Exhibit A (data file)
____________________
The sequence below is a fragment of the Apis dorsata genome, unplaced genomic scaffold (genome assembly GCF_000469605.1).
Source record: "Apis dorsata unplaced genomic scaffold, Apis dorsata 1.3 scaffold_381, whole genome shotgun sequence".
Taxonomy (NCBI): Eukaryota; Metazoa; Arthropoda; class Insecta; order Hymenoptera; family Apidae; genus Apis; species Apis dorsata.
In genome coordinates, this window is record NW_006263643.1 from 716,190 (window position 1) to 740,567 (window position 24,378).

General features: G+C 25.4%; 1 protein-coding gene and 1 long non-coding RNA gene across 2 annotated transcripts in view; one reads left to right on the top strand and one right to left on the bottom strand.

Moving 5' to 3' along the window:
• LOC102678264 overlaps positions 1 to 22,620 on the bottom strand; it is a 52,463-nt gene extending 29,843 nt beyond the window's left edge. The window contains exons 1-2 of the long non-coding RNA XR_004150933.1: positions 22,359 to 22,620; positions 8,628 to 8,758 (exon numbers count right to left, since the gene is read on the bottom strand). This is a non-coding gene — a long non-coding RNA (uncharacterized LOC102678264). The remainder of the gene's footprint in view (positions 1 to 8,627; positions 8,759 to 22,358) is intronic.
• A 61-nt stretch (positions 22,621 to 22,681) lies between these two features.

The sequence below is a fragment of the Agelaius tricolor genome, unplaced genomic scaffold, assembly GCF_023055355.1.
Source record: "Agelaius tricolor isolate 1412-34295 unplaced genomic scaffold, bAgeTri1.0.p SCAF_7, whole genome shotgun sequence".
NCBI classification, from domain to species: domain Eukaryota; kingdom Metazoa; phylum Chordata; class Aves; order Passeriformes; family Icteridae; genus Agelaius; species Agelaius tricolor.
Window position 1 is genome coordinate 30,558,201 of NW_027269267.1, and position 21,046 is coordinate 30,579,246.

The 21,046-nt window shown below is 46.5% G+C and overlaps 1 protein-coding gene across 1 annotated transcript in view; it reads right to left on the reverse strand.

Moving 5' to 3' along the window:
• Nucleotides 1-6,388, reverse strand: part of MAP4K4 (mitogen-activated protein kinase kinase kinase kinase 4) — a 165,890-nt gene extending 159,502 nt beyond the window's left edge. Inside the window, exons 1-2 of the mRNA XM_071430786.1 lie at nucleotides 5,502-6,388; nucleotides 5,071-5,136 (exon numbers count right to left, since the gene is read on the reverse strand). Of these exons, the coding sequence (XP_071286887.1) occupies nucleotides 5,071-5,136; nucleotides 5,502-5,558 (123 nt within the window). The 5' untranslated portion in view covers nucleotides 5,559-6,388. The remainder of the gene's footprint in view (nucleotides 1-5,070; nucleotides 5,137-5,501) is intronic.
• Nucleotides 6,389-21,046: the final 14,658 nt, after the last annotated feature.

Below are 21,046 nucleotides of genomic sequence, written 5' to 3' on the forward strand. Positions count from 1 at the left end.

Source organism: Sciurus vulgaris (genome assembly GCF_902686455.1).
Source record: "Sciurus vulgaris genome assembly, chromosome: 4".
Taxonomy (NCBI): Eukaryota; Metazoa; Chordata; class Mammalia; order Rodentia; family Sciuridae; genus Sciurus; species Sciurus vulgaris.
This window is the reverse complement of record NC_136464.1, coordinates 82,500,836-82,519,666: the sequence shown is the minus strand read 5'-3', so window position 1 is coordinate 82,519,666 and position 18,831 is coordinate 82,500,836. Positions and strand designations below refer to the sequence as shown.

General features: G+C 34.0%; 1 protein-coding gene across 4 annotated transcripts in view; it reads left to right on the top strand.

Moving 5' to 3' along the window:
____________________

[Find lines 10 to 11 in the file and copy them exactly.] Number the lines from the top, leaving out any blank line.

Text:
Source record: "Agelaius tricolor isolate 1412-34295 unplaced genomic scaffold, bAgeTri1.0.p SCAF_7, whole genome shotgun sequence".
NCBI classification, from domain to species: domain Eukaryota; kingdom Metazoa; phylum Chordata; class Aves; order Passeriformes; family Icteridae; genus Agelaius; species Agelaius tricolor.